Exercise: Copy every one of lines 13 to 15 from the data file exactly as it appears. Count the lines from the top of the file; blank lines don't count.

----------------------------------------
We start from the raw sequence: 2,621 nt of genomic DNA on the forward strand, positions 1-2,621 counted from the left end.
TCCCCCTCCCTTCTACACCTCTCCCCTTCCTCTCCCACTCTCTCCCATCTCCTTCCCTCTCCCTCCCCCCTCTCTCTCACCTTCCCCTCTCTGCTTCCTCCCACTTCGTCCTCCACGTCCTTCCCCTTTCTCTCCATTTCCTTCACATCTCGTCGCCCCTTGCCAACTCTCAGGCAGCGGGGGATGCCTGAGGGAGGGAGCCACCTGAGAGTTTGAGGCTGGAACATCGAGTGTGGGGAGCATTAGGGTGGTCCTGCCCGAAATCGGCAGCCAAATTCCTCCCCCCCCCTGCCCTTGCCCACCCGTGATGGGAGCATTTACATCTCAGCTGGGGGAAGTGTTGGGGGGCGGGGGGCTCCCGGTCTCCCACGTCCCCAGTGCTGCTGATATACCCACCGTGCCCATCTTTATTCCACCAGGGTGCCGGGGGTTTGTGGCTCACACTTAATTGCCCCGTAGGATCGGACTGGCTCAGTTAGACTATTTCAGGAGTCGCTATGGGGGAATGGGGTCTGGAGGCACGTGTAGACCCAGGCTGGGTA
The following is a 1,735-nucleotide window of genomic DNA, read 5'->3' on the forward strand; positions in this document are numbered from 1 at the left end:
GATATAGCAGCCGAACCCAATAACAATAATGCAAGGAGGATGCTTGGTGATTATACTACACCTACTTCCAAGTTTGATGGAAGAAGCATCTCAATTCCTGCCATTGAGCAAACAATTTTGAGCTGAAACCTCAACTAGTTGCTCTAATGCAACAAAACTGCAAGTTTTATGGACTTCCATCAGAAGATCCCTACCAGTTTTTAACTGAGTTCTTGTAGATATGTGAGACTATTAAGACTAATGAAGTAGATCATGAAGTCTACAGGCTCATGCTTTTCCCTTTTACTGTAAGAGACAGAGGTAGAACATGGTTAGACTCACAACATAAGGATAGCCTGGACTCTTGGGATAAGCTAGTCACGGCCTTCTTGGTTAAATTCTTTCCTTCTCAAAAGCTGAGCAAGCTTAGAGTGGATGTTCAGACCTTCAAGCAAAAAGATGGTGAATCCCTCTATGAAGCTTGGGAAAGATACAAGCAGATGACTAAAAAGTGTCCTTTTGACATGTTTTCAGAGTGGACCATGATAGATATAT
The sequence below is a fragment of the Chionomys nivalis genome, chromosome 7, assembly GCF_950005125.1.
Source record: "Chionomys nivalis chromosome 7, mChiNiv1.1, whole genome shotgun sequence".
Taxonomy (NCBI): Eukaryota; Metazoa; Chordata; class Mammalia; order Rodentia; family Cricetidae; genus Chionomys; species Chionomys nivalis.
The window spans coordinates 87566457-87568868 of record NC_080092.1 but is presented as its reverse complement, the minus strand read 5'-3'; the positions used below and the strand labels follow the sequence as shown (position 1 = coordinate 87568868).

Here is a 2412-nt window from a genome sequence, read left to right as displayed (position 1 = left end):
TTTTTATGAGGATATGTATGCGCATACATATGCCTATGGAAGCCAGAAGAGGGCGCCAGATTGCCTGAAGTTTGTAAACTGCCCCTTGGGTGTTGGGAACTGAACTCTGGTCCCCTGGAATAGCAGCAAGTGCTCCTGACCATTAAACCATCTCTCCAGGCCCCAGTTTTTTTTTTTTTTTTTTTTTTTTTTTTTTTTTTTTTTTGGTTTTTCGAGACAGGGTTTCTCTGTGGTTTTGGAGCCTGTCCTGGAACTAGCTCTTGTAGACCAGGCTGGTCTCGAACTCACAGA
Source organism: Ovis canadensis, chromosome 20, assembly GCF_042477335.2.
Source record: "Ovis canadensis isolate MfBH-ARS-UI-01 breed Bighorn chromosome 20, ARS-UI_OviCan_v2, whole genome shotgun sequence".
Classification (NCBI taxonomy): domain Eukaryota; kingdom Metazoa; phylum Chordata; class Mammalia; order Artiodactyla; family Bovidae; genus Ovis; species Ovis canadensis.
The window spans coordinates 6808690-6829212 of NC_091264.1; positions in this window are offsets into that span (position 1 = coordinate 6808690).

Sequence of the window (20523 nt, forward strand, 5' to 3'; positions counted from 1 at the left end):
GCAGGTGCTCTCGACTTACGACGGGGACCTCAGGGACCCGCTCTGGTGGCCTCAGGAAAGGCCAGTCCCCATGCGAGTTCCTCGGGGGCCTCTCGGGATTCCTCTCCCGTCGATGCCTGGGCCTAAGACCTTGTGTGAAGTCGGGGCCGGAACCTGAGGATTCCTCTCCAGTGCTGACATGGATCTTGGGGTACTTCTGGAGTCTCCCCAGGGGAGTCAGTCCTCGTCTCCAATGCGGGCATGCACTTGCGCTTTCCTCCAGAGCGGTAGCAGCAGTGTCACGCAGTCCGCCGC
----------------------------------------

Classification (NCBI taxonomy): domain Eukaryota; kingdom Metazoa; phylum Chordata; class Mammalia; order Artiodactyla; family Bovidae; genus Ovis; species Ovis canadensis.
The window spans coordinates 6808690-6829212 of NC_091264.1; positions in this window are offsets into that span (position 1 = coordinate 6808690).

Sequence of the window (20523 nt, forward strand, 5' to 3'; positions counted from 1 at the left end):